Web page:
Investigating Process Objects and Network Activity.
Generally speaking, an object is a data structure that represents a system resource, such as a file, thread, or graphic image. Kernel objects in Windows include thirty-seven different variants, including processes, threads, mutexes, files, registry hives etc. To access an object, an application must obtain a so-called object handle, which can be used to interact with the object. Each kernel object maintains information about a number of handles that are opened to it from user space, as well as the count of pointers to that object, used by kernel modules. Handle count is used to ensure that kernel object will not be destroyed if there still is some opened handle pointing to it.
By examining object handles we may be able to identify hidden processes. If any kernel object references some process in its handle table, it means that the process must exist, or must have been present on the system at some point in time.
Handles also reveal what objects were accessed by the process. For example, what files were manipulated, what registry keys have been accessed, etc.
Volatility plugin handles enumerates all handles that are opened on the investigated system. Keep in mind that output from this plugin is very long, as the number of opened handles per process can reach thousands. It is advised to limit output to handles belonging to a specified process (use command line argument -p PID or -n partOfProcessName to display handles of processes matching partial name), or to include only handles of specific type. The five most useful handle types for forensic purposes are:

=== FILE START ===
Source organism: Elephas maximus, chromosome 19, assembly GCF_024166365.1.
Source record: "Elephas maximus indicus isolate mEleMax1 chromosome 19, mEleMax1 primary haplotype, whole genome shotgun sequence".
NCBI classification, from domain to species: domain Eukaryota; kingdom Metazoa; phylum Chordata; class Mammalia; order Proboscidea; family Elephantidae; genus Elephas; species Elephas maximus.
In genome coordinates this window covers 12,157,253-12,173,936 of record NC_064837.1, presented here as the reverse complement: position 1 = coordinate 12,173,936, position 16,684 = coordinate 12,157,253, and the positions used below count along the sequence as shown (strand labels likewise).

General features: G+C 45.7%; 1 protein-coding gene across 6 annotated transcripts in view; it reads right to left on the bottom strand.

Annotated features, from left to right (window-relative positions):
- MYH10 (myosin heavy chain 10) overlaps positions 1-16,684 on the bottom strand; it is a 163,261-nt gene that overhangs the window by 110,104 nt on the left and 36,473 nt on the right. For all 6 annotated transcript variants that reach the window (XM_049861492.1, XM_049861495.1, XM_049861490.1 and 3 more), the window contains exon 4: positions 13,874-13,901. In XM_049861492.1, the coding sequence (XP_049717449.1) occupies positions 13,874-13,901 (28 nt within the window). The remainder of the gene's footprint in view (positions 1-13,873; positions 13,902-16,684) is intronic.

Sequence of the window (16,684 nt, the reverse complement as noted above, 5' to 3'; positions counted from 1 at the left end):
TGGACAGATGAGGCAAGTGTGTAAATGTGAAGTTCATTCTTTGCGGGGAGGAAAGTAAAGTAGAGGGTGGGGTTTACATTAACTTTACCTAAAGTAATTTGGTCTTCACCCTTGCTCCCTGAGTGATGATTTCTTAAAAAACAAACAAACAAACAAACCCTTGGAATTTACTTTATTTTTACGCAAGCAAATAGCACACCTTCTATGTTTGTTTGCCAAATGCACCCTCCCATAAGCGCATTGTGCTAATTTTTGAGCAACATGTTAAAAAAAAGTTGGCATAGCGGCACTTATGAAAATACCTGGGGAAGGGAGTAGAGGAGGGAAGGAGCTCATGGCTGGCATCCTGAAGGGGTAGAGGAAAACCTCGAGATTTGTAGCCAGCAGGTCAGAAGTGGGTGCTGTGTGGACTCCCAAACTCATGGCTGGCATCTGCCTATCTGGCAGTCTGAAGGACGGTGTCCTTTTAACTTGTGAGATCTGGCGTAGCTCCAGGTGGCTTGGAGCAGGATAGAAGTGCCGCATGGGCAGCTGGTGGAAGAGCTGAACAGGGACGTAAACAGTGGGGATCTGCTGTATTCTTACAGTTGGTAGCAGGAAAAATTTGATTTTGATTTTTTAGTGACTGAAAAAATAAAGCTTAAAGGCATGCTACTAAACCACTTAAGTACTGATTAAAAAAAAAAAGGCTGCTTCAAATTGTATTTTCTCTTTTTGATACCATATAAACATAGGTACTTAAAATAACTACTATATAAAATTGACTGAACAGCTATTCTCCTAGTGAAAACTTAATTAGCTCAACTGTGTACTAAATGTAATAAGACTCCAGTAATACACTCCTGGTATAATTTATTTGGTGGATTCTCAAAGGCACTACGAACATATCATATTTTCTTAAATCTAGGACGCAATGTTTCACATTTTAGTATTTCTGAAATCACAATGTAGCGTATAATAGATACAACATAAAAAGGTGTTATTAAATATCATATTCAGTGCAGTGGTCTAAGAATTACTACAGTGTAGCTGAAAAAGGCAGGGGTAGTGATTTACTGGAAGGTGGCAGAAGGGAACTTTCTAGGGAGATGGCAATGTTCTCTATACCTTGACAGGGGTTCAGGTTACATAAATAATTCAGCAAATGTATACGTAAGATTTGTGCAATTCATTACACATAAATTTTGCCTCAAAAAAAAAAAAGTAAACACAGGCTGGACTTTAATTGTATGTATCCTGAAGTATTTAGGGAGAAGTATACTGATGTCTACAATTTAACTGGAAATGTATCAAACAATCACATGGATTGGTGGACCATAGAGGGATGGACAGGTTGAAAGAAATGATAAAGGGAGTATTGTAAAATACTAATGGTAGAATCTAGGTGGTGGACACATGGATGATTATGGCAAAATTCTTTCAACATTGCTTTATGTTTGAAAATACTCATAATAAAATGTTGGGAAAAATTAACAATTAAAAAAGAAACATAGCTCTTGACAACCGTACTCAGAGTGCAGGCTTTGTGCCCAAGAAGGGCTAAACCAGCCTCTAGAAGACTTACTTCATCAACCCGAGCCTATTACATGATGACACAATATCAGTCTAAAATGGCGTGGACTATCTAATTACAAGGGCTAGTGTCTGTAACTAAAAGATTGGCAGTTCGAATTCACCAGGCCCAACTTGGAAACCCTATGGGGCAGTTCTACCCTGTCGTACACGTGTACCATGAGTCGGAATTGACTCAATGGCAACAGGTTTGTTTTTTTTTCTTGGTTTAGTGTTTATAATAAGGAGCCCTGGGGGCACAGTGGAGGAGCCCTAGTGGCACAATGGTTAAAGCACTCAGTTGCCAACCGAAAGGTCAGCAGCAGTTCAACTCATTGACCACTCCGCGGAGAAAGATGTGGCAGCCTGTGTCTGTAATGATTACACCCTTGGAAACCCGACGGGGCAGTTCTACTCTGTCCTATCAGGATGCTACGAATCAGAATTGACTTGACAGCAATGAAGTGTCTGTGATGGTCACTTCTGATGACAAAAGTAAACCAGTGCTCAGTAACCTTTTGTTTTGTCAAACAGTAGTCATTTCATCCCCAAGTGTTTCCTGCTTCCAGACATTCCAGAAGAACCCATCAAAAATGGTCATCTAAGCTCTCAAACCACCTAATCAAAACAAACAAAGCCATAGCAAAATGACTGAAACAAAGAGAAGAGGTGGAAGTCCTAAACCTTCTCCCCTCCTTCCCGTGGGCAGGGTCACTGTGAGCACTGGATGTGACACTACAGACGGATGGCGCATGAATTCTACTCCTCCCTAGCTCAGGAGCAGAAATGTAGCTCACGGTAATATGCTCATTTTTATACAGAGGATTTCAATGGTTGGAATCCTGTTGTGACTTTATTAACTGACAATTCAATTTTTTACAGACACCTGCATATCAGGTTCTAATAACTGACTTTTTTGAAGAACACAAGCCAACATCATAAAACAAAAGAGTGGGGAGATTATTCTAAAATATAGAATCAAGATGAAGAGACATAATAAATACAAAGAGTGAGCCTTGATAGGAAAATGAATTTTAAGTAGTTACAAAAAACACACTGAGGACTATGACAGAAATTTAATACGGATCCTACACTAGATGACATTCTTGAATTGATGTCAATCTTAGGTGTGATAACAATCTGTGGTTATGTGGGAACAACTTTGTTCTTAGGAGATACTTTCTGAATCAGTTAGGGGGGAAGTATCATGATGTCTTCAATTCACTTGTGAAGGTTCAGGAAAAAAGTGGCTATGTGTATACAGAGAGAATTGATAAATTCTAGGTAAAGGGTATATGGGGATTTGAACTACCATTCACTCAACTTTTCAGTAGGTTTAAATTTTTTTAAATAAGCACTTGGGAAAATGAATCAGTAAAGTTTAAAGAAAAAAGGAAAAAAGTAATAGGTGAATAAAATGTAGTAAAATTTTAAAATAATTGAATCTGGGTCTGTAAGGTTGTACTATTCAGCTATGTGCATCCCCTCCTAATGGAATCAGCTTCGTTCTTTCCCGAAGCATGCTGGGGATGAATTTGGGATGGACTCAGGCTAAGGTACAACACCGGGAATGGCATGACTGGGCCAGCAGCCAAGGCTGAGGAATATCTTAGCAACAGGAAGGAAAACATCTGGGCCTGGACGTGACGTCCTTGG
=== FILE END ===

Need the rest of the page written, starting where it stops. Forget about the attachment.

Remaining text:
- File for file objects,
- Process for process handles – parent process always has handle to spawned child process,
- Key for registry keys,
- Thread to see which threads belong to the process,
- Mutant to display mutex structures.
To limit a handles plugin output to specified types, run it with -t <Type1,Type2,…>. Note that types must be written case-sensitively. To further shorten the plugin output, use -s parameter which excludes unnamed handles. Most of the time it does not have any impact on the investigation…
Download “Windows Memory Forensics Technical Guide Part 3” Technical Guide to learn more.
- Windows Memory Forensics Technical Guides
- Part 1 of Windows Memory Forensics Technical Guide
- Part 2 of Windows Memory Forensics Technical Guide